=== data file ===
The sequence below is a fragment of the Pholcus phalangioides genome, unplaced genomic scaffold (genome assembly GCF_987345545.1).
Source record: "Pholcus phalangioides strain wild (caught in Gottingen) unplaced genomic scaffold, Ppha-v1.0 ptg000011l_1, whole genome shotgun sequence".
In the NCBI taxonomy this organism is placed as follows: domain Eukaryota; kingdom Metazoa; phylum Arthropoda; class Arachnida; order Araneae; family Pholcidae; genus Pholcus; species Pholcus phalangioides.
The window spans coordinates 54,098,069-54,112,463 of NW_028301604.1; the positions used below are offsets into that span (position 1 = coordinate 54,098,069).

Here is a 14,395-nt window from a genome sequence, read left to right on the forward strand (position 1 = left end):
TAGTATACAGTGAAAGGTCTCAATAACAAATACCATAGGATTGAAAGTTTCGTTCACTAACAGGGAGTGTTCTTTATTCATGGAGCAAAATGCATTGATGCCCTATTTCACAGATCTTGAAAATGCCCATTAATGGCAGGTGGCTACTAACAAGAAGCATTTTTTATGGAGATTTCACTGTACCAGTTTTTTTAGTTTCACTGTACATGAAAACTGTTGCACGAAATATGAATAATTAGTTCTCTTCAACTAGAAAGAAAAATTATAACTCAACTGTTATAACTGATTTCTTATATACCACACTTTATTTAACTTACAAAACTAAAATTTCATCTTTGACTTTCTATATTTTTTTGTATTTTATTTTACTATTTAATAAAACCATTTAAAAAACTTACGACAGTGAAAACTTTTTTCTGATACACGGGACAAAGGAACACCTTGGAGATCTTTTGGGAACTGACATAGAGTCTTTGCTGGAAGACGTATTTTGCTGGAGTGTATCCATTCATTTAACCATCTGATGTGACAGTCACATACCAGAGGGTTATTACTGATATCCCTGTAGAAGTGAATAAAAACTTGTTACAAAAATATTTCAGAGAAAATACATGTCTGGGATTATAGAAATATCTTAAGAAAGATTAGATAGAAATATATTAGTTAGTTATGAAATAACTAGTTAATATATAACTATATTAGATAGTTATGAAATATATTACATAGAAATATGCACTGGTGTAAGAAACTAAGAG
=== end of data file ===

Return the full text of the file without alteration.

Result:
The sequence below is a fragment of the Pholcus phalangioides genome, unplaced genomic scaffold (genome assembly GCF_987345545.1).
Source record: "Pholcus phalangioides strain wild (caught in Gottingen) unplaced genomic scaffold, Ppha-v1.0 ptg000011l_1, whole genome shotgun sequence".
In the NCBI taxonomy this organism is placed as follows: domain Eukaryota; kingdom Metazoa; phylum Arthropoda; class Arachnida; order Araneae; family Pholcidae; genus Pholcus; species Pholcus phalangioides.
The window spans coordinates 54,098,069-54,112,463 of NW_028301604.1; the positions used below are offsets into that span (position 1 = coordinate 54,098,069).

Here is a 14,395-nt window from a genome sequence, read left to right on the forward strand (position 1 = left end):
TAGTATACAGTGAAAGGTCTCAATAACAAATACCATAGGATTGAAAGTTTCGTTCACTAACAGGGAGTGTTCTTTATTCATGGAGCAAAATGCATTGATGCCCTATTTCACAGATCTTGAAAATGCCCATTAATGGCAGGTGGCTACTAACAAGAAGCATTTTTTATGGAGATTTCACTGTACCAGTTTTTTTAGTTTCACTGTACATGAAAACTGTTGCACGAAATATGAATAATTAGTTCTCTTCAACTAGAAAGAAAAATTATAACTCAACTGTTATAACTGATTTCTTATATACCACACTTTATTTAACTTACAAAACTAAAATTTCATCTTTGACTTTCTATATTTTTTTGTATTTTATTTTACTATTTAATAAAACCATTTAAAAAACTTACGACAGTGAAAACTTTTTTCTGATACACGGGACAAAGGAACACCTTGGAGATCTTTTGGGAACTGACATAGAGTCTTTGCTGGAAGACGTATTTTGCTGGAGTGTATCCATTCATTTAACCATCTGATGTGACAGTCACATACCAGAGGGTTATTACTGATATCCCTGTAGAAGTGAATAAAAACTTGTTACAAAAATATTTCAGAGAAAATACATGTCTGGGATTATAGAAATATCTTAAGAAAGATTAGATAGAAATATATTAGTTAGTTATGAAATAACTAGTTAATATATAACTATATTAGATAGTTATGAAATATATTACATAGAAATATGCACTGGTGTAAGAAACTAAGAG